UK - Pension funds are natural buyers of infrastructure assets and funds but they are being presented with products which do not meet their specific needs, BAE Systems Pension Funds Investment Management said.
Chief investment officer David Brief told delegates the three large schemes he runs, with some £11bn (US$16.6bn) assets under management, all have between 3.5% to 5% allocated to infrastructure, but mostly at the lower end of that range.
Having looked at the asset allocation of Australian and Canadian pension funds, where infrastructure holdings are typically 10-12%, he was convinced that it could provide the long dated income with the level of protection required.
So in 2002/3, the three schemes started looking for an infrastructure product with a long term horizon - meaning 15-20 years, but preferably 30 years, run by experienced management teams with demonstrable track records, delivering IRRs (internal rates of return) in high single digits or low double digits, with institutional type fees. The exit envisaged was a rollover into continuation funds, quoted or unquoted, rather than private equity type trade sales or floatations.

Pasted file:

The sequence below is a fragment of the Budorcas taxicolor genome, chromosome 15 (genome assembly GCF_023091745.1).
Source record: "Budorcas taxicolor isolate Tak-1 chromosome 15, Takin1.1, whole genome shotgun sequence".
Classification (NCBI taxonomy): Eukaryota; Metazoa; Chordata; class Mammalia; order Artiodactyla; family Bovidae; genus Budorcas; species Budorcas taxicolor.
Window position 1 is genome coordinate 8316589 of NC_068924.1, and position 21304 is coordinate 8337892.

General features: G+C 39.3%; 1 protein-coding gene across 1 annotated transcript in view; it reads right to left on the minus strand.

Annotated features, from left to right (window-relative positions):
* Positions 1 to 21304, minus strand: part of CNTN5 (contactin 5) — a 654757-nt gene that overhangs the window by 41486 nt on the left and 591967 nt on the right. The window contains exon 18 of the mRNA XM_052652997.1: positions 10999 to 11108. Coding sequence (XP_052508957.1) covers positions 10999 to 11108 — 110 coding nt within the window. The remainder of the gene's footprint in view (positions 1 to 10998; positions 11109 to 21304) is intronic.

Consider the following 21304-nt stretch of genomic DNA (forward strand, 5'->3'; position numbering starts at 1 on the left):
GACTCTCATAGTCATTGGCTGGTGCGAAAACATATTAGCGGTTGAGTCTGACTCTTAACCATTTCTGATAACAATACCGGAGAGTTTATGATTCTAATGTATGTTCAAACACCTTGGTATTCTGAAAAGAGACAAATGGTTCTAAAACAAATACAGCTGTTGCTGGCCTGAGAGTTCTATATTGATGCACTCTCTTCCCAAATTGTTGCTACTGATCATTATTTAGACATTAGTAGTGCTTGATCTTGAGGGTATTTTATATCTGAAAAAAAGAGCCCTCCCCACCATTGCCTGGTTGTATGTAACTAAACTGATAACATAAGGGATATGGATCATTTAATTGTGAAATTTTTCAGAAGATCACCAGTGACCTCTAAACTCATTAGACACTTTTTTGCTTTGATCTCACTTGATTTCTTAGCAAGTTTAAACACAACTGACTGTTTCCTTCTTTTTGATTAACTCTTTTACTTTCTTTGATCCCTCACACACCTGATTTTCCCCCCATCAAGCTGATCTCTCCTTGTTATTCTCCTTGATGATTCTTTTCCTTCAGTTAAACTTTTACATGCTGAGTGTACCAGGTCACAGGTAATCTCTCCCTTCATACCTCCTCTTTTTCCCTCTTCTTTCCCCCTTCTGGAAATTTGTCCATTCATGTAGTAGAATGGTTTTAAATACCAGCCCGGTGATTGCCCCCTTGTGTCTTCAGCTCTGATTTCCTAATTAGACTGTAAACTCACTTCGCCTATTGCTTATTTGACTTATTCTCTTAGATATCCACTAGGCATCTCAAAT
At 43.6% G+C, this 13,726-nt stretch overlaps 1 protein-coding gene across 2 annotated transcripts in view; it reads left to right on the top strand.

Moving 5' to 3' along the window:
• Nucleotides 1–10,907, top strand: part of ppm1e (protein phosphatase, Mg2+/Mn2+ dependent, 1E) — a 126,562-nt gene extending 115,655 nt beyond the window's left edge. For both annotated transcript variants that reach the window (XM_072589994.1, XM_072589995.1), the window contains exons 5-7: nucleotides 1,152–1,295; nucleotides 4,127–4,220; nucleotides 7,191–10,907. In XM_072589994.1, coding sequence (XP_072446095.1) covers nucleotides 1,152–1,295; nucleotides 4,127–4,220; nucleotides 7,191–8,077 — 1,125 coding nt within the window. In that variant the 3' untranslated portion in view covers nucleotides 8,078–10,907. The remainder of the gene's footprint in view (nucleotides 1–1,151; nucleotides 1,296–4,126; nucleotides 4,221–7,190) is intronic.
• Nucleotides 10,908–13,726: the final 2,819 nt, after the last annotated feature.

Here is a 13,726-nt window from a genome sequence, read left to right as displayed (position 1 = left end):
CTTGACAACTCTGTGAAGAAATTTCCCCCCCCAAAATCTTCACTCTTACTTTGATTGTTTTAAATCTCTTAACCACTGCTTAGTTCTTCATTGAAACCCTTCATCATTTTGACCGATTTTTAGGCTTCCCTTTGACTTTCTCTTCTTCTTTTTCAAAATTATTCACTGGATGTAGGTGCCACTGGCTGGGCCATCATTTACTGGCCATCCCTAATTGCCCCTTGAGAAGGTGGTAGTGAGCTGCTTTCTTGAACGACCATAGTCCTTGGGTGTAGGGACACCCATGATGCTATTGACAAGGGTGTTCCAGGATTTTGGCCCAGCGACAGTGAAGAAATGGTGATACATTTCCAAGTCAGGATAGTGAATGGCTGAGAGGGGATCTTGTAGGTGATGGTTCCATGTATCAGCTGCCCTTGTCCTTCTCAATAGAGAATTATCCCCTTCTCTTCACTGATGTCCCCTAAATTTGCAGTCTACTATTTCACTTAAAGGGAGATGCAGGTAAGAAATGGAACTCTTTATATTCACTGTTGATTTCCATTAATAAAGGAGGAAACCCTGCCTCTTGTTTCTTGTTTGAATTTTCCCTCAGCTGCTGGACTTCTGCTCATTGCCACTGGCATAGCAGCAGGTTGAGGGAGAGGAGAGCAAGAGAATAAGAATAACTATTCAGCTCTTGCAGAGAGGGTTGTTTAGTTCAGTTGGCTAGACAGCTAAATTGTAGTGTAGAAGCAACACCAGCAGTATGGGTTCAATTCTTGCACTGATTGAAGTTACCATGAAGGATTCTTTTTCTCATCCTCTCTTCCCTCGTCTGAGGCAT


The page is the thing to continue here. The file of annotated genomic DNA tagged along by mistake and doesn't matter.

What he was offered were newly-launched infrastructure funds with no track records, a time horizon of 8-10 years, a private equity-type mindset characterised by high fees, and run by inexperienced management teams promising IRR's in the mid to high teens, "plus some horribly conflicted offering from investment banks".
"There were not many funds that were not tied to insurance companies or banks, but we wanted to avoid manager risk. Only two or three had any kind of track record. We never believed the claims of the investment managers in respect of the projected returns, so we have not been disappointed there," he explained. The schemes now invest with eight fund managers and 11 funds only. No group has more than 15% of the total mandate or 0.6% of the total assets.
Asked if he considered the decisions taken on infrastructure had been successful, he said it was too early to tell, and other factors, including the traumatic markets of the last two years, would affect that judgement. "But we are reasonably happy because it is a 20 year programme."
He noted the growing need for private sector infrastructure financing, but added that proposals have to be better structured to meet investors' needs.
He said those seeking funding must also seek a broader pool of investors, rather than re-visiting the same targets.
Investments which are likely to have underperformed recently are those where the entry price was too high, where gearing has been higher, and projects focused on pro-cyclical assets such as transport. Those involved with technologies which have been quickly superceded have also been hit.
Speakers at the conference noted that while infrastructure is often associated with the development of emerging markets, there was a pressing need for replacement programmes in developed markets, but projects are being held up due to central government funding constraints, and political agendas where elections are due.
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